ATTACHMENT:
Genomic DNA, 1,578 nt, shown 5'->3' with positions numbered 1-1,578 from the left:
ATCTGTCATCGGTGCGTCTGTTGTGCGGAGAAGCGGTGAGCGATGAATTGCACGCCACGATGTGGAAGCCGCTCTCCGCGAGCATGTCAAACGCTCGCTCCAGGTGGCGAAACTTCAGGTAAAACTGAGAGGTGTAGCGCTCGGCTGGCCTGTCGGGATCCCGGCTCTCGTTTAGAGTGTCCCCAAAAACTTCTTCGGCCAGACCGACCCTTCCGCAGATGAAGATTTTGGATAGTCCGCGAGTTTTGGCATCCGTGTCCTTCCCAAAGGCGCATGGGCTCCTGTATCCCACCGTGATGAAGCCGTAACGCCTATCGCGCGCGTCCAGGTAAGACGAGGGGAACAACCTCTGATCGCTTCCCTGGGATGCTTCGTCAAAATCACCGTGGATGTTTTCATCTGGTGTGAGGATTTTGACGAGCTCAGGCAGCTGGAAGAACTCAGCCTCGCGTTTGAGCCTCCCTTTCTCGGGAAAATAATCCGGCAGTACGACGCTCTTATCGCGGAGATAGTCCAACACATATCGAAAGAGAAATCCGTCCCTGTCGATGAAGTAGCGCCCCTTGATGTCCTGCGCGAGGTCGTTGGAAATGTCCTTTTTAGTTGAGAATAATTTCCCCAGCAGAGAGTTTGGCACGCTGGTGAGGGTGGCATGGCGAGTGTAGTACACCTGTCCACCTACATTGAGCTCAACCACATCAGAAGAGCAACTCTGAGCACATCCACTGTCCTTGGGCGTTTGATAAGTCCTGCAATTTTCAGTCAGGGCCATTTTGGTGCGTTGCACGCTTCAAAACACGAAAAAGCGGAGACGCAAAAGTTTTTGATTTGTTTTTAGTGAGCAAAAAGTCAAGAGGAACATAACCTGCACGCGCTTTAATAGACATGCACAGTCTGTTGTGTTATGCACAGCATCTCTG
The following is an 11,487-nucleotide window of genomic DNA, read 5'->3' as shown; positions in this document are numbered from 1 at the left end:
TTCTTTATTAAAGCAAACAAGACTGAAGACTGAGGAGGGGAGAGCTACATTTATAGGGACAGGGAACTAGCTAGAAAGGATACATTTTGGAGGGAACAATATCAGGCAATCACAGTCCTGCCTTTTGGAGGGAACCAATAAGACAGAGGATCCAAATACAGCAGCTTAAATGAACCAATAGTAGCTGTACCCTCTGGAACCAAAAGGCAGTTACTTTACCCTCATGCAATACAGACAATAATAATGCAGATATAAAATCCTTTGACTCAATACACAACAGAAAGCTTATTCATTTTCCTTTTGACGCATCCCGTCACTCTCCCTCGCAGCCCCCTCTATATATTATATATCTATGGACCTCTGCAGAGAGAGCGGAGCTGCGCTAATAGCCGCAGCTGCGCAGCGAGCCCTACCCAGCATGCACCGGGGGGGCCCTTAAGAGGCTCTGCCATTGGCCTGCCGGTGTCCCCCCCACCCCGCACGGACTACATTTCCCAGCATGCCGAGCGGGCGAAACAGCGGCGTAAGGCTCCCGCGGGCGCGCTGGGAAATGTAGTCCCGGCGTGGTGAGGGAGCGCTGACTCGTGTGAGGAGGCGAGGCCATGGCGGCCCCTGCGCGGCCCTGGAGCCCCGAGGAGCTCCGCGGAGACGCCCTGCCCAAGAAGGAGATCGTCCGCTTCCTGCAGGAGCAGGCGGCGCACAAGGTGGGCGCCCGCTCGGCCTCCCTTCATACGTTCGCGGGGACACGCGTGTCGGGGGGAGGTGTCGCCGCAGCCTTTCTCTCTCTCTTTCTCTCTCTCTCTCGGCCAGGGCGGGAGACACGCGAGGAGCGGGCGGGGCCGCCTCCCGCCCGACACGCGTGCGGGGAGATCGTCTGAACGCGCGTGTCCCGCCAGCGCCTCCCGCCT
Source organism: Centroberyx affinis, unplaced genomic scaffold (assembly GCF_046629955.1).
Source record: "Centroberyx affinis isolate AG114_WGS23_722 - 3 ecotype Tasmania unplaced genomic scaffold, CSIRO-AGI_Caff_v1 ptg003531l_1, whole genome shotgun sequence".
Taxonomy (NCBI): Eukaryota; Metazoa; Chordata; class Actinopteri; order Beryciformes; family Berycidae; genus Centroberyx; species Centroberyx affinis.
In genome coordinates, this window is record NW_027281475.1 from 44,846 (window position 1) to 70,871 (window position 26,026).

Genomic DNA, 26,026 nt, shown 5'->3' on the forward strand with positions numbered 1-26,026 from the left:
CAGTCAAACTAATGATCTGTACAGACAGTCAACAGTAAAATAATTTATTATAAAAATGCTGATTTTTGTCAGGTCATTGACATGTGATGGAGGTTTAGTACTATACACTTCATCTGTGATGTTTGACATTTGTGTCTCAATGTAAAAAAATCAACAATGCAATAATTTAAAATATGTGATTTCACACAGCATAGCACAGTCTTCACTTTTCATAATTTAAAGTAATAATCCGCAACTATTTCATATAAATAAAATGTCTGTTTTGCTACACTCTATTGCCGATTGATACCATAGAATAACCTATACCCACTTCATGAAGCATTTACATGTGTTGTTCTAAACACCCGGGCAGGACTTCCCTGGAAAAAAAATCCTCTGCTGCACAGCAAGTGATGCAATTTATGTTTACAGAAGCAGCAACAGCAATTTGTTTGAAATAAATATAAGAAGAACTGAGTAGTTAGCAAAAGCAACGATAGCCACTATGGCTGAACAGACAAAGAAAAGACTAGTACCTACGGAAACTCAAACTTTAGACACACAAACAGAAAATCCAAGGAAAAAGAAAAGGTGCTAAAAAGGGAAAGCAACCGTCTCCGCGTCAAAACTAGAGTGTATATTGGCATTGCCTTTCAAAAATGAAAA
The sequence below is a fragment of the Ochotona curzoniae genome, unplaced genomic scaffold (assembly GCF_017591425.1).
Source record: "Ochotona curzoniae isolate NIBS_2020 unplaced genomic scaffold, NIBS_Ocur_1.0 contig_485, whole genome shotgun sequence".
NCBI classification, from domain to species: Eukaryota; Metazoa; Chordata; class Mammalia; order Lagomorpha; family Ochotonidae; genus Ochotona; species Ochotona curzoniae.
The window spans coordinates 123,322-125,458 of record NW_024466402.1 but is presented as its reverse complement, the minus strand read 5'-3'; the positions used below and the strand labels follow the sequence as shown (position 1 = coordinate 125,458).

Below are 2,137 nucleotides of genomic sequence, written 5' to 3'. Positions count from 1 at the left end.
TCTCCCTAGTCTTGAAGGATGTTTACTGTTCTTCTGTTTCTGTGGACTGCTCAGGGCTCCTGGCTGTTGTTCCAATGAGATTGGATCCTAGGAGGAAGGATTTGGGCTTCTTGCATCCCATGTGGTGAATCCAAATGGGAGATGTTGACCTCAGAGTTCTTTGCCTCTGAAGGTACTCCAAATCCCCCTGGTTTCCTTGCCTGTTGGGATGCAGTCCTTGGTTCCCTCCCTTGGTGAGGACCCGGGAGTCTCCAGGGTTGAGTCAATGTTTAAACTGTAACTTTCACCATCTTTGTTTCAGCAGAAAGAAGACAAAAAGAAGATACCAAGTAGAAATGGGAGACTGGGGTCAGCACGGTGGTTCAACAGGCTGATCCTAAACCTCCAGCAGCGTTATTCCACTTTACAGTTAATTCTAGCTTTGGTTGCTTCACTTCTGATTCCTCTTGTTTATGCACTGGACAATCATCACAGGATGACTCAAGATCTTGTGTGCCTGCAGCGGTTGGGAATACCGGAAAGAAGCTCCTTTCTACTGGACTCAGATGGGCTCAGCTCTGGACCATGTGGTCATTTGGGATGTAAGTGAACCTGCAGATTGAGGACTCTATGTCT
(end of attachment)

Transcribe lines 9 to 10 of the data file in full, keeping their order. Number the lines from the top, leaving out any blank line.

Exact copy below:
Genomic DNA, 26,026 nt, shown 5'->3' on the forward strand with positions numbered 1-26,026 from the left:
CAGTCAAACTAATGATCTGTACAGACAGTCAACAGTAAAATAATTTATTATAAAAATGCTGATTTTTGTCAGGTCATTGACATGTGATGGAGGTTTAGTACTATACACTTCATCTGTGATGTTTGACATTTGTGTCTCAATGTAAAAAAATCAACAATGCAATAATTTAAAATATGTGATTTCACACAGCATAGCACAGTCTTCACTTTTCATAATTTAAAGTAATAATCCGCAACTATTTCATATAAATAAAATGTCTGTTTTGCTACACTCTATTGCCGATTGATACCATAGAATAACCTATACCCACTTCATGAAGCATTTACATGTGTTGTTCTAAACACCCGGGCAGGACTTCCCTGGAAAAAAAATCCTCTGCTGCACAGCAAGTGATGCAATTTATGTTTACAGAAGCAGCAACAGCAATTTGTTTGAAATAAATATAAGAAGAACTGAGTAGTTAGCAAAAGCAACGATAGCCACTATGGCTGAACAGACAAAGAAAAGACTAGTACCTACGGAAACTCAAACTTTAGACACACAAACAGAAAATCCAAGGAAAAAGAAAAGGTGCTAAAAAGGGAAAGCAACCGTCTCCGCGTCAAAACTAGAGTGTATATTGGCATTGCCTTTCAAAAATGAAAA